Is Cancer Research Dependent on Evolutionary Ideas?

Curiosity got the best of me when I read an article on the Raw Story website responding to a blog post written by Ken Ham about the recent White House Science Fair. Scott Kaufman, the author of the article, claimed that Ken was incorrect when he stated,

I have a question about the fair and its experiments: Please tell me what the role of a belief in evolution played in any of these experiments and innovative ideas? The answer is none! Evolution is not mentioned. The students could all be biblical creationists and that wouldn’t change even one aspect of their experiments and ideas.

Kaufman in reply stated,

The link he included to the projects presented at the White House Science Fair, however, lists two studies of the behavior of cancer cells, both of which depend on theories of cellular development that are themselves predicated on evolutionary theory.

As a molecular geneticist and having worked in a lab that did cancer research, I was curious to see how these White House Science Fair projects were based on “evolutionary theory.” My own expertise and experience (and that of many, many others that I have researched) has not shown that molecules-to-man evolution (historical science) is foundationally important or even remotely related to cancer research (observational science).

In one of the cancer studies exhibited at the White House Science Fair, a young lady found a common genetic mutation in patients with fibromellar cancer by sequencing and comparing DNA from the patients’ tissue samples. In the other study, a young man developed a potential treatment for glioblastoma multiforme by engineering cells to secrete an anticancer microRNA. These smart young people used the tools of good observational science to seek solutions to problems that affect many in our world today. But in both cases, whether referring to the students’ experiments, the “behavior of cancer cells,” or “theories of cellular development,” the historical science of evolution, that all living things evolved by random chance over billions of years, has nothing to do with it!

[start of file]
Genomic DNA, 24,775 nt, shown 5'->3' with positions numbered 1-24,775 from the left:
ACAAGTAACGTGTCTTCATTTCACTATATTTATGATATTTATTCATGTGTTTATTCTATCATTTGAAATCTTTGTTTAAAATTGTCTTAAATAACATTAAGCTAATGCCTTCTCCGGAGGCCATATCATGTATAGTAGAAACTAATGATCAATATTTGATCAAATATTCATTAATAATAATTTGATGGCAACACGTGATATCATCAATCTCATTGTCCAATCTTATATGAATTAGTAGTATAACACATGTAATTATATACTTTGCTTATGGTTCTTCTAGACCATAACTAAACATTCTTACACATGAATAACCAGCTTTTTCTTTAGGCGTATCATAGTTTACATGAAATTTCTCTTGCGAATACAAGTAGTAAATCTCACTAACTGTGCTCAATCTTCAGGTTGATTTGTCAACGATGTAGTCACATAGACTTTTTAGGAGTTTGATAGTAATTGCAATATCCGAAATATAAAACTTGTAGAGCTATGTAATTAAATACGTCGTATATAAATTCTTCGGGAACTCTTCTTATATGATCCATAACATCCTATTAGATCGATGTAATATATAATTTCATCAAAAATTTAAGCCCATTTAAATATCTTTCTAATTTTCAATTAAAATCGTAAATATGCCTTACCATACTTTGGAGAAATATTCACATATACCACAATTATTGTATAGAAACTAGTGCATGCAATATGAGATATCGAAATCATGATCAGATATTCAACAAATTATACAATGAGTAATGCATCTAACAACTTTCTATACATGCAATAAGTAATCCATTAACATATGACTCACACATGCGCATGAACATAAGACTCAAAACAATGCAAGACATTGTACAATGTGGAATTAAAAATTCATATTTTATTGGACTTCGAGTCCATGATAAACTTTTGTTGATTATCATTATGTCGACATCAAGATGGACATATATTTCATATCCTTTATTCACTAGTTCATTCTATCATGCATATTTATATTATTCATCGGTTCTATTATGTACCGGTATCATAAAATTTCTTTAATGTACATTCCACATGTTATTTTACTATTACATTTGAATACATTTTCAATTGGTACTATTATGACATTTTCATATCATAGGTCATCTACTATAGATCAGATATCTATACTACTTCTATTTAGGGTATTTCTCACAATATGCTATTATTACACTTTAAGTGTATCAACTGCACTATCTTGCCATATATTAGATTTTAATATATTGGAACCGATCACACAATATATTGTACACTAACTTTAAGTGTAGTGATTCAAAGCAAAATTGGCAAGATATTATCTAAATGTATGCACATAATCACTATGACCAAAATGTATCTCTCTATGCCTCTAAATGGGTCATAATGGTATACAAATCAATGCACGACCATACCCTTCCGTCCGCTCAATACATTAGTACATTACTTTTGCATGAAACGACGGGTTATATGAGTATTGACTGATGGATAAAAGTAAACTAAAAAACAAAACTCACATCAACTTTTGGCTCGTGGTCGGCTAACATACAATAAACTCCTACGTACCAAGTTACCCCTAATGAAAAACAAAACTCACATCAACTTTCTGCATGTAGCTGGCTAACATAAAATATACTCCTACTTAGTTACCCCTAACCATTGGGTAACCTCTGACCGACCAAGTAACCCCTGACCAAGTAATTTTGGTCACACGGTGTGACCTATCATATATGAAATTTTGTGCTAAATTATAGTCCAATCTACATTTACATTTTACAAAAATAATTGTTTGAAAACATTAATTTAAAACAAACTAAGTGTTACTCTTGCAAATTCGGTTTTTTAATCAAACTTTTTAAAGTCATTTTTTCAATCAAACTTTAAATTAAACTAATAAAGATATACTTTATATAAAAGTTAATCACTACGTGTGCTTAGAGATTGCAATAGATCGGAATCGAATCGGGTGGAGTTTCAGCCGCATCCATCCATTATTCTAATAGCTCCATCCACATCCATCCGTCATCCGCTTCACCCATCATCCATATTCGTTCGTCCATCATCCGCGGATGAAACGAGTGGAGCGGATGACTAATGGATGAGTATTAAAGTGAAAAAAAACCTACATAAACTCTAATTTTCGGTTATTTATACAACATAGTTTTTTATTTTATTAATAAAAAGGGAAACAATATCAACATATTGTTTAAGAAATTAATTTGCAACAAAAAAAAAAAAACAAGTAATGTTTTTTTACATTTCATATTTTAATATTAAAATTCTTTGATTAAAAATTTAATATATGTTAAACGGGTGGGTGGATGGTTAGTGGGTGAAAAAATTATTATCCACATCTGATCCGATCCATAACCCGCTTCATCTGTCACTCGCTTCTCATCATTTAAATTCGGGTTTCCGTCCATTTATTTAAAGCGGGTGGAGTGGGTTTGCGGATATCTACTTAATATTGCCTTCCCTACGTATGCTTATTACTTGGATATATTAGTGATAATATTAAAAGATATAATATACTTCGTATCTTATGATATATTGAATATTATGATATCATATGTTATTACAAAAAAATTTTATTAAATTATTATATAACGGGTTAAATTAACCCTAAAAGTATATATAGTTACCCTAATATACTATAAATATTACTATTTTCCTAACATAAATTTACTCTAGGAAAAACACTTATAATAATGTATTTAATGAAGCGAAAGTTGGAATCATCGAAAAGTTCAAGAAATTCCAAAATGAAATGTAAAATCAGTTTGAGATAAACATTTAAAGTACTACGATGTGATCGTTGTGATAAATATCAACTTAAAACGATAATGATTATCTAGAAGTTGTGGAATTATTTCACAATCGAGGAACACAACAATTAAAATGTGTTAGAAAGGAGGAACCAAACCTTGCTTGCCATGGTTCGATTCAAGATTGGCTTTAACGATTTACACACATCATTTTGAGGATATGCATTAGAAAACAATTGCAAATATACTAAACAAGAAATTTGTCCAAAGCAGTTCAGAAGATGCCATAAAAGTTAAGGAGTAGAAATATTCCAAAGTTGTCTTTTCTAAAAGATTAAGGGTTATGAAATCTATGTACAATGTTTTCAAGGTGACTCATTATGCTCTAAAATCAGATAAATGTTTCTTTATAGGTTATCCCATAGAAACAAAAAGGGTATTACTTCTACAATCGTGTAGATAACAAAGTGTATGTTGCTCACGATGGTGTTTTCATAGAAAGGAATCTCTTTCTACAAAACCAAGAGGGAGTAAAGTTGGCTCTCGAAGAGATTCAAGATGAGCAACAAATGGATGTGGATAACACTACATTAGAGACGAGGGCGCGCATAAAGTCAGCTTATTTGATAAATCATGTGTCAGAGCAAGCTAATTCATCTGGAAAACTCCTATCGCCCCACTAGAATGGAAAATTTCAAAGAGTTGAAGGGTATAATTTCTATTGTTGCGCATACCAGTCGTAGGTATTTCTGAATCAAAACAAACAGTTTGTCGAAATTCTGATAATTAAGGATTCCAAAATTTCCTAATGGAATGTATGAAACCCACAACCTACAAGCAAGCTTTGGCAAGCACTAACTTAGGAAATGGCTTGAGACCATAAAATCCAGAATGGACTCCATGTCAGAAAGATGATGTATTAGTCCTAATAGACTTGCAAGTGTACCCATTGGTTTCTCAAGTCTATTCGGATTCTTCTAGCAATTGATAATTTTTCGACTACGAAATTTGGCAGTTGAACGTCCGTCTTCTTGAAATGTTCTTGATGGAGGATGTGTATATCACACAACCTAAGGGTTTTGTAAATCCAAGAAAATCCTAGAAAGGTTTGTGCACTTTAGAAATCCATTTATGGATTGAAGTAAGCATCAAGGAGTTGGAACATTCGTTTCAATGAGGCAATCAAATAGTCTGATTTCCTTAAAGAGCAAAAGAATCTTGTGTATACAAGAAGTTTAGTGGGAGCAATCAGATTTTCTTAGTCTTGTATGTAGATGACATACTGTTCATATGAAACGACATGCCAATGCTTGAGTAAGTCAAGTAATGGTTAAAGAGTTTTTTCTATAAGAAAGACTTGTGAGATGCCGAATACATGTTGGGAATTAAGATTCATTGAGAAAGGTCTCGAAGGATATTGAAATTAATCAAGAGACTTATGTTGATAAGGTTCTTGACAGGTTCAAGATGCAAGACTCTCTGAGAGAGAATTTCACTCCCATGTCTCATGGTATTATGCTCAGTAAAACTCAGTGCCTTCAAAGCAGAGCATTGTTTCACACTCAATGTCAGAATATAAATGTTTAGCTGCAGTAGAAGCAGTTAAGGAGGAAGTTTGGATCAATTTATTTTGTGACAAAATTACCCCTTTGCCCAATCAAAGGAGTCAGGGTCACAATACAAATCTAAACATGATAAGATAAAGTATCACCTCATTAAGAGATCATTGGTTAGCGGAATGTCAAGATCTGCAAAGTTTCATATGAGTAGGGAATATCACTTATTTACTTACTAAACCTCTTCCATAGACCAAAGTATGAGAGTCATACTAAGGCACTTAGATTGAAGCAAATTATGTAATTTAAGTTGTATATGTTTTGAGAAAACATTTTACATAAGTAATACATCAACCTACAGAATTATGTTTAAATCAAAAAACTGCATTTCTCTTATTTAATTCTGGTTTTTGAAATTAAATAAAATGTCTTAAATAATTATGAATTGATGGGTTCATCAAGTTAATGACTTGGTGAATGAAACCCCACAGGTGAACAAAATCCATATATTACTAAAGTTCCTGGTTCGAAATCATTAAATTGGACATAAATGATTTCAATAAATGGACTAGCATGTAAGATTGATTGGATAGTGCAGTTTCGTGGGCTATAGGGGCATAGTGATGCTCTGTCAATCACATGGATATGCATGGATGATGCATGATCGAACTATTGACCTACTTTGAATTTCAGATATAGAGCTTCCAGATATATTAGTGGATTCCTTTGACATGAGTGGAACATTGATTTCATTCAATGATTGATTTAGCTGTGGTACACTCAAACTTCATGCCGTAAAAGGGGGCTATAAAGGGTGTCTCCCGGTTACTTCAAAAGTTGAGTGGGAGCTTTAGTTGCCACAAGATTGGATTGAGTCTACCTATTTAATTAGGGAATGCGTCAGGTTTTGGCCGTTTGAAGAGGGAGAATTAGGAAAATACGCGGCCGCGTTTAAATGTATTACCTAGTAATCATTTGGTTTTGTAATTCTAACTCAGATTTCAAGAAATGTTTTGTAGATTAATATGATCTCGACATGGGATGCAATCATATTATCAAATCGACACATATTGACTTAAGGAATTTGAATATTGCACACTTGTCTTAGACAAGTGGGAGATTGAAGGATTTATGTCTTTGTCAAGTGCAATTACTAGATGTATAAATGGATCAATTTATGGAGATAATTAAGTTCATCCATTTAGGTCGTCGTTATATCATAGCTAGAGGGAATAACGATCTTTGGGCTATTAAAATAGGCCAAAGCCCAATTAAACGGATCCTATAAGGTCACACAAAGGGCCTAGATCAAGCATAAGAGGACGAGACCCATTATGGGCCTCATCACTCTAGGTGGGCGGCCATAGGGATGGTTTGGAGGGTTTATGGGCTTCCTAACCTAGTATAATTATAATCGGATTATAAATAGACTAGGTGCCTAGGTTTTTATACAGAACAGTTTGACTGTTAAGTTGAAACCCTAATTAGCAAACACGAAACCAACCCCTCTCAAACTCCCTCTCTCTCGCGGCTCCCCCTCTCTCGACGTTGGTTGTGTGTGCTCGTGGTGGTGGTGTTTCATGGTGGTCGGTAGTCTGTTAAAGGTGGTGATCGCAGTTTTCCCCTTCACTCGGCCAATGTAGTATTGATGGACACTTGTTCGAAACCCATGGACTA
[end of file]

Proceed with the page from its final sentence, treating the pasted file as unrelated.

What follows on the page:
Perhaps I should cut the author of the article some slack since his PhD is in English Literature and not a scientific field, but the public needs to be aware of the continual false equivocation of observational science with historical science. Bill Nye and others often lump these two types of science together and convince people if they don’t accept evolution they are being anti-science. Christians need to understand the differences between the two types of science and make every effort to equip our young people to do the same.

Keep fighting the good fight of the faith!